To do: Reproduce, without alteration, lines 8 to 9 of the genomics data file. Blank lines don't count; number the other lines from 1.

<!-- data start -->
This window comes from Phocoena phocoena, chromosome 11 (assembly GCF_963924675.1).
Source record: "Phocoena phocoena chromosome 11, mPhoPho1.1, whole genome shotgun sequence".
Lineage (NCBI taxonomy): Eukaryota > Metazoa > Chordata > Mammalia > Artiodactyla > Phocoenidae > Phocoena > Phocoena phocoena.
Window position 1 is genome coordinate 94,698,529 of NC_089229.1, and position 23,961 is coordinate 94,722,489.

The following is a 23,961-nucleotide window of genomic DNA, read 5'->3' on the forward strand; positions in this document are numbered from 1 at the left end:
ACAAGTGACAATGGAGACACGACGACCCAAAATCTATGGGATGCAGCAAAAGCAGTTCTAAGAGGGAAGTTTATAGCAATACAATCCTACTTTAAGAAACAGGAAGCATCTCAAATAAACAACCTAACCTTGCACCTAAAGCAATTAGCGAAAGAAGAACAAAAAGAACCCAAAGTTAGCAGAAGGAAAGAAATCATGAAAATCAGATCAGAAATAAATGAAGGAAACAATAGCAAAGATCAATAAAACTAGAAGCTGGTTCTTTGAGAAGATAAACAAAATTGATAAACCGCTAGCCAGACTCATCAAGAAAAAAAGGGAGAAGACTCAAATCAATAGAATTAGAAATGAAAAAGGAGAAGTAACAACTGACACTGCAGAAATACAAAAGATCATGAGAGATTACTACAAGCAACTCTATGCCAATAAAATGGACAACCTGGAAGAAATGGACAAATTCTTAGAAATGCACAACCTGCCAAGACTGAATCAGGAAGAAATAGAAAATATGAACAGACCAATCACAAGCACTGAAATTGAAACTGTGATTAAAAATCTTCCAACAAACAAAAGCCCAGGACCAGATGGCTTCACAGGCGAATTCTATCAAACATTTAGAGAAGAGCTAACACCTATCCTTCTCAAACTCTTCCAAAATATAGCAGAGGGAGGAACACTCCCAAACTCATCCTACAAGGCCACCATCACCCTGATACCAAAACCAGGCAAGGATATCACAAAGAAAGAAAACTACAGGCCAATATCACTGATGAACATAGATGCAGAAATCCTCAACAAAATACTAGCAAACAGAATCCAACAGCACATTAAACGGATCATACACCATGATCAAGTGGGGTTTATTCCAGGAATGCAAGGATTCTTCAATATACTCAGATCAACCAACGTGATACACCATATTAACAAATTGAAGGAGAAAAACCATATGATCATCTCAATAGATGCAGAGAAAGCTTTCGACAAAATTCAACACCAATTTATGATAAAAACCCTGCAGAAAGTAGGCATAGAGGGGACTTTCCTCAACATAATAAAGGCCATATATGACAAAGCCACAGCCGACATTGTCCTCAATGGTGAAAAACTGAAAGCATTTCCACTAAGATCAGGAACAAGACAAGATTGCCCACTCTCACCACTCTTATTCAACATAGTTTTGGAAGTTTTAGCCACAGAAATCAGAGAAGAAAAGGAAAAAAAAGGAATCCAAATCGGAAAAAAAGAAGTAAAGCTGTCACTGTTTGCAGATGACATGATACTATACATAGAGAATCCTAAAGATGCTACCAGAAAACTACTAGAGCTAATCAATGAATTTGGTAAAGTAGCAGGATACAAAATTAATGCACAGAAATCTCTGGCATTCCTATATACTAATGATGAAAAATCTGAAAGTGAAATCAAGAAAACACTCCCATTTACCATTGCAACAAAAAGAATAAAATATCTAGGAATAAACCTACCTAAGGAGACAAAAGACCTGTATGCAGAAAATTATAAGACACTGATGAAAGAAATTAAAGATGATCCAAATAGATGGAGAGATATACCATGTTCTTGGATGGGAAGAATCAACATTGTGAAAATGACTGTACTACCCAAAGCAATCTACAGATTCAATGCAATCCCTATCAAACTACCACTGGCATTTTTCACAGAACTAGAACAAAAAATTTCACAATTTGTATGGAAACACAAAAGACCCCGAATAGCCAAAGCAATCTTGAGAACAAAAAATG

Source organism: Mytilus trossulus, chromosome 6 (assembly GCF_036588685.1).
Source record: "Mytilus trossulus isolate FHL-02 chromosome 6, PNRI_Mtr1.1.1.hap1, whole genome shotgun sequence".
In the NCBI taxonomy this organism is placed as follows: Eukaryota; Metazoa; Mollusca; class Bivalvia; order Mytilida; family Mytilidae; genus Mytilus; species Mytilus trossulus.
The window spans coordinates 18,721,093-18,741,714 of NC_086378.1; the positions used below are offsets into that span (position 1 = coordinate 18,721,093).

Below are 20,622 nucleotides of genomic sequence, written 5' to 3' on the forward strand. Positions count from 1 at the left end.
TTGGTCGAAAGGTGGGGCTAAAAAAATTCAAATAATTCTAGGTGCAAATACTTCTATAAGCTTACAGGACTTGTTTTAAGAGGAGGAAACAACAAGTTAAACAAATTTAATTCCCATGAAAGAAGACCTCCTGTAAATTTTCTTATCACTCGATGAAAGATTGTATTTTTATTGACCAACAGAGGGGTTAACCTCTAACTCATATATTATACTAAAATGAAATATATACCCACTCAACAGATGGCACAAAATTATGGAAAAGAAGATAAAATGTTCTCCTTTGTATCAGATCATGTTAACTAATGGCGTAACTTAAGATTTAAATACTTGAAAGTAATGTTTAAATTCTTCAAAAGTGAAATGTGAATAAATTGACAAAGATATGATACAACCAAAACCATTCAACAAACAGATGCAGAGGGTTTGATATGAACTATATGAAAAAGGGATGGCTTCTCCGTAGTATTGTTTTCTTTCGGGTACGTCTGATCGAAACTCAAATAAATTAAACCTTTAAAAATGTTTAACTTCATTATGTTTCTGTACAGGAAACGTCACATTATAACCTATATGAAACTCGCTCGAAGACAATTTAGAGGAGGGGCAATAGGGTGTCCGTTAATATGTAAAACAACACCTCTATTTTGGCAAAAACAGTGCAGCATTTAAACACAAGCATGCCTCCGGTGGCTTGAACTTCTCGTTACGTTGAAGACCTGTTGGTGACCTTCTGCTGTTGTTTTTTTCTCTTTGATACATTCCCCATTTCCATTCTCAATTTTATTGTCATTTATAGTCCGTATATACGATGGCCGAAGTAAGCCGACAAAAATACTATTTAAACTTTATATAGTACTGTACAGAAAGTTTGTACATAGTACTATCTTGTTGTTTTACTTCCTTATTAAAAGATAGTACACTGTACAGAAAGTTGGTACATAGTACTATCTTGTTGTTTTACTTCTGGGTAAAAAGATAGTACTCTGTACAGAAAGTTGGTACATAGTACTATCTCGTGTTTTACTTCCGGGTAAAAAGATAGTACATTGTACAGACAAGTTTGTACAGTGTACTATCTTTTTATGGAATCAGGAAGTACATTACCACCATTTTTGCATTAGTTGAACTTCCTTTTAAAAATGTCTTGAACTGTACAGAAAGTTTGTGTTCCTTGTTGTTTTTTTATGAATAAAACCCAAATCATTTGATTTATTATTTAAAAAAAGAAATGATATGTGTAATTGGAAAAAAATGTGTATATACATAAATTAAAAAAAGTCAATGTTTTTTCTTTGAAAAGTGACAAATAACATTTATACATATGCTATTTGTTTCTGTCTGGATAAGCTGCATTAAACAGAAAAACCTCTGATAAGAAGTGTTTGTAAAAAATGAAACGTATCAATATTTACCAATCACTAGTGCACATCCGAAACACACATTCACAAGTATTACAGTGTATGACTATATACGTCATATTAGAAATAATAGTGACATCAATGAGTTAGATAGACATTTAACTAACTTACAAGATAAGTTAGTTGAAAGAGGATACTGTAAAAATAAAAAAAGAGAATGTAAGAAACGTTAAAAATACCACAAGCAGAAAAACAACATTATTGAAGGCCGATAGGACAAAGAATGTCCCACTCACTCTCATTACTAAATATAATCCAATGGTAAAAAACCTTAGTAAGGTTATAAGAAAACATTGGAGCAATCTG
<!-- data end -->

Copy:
Source record: "Mytilus trossulus isolate FHL-02 chromosome 6, PNRI_Mtr1.1.1.hap1, whole genome shotgun sequence".
In the NCBI taxonomy this organism is placed as follows: Eukaryota; Metazoa; Mollusca; class Bivalvia; order Mytilida; family Mytilidae; genus Mytilus; species Mytilus trossulus.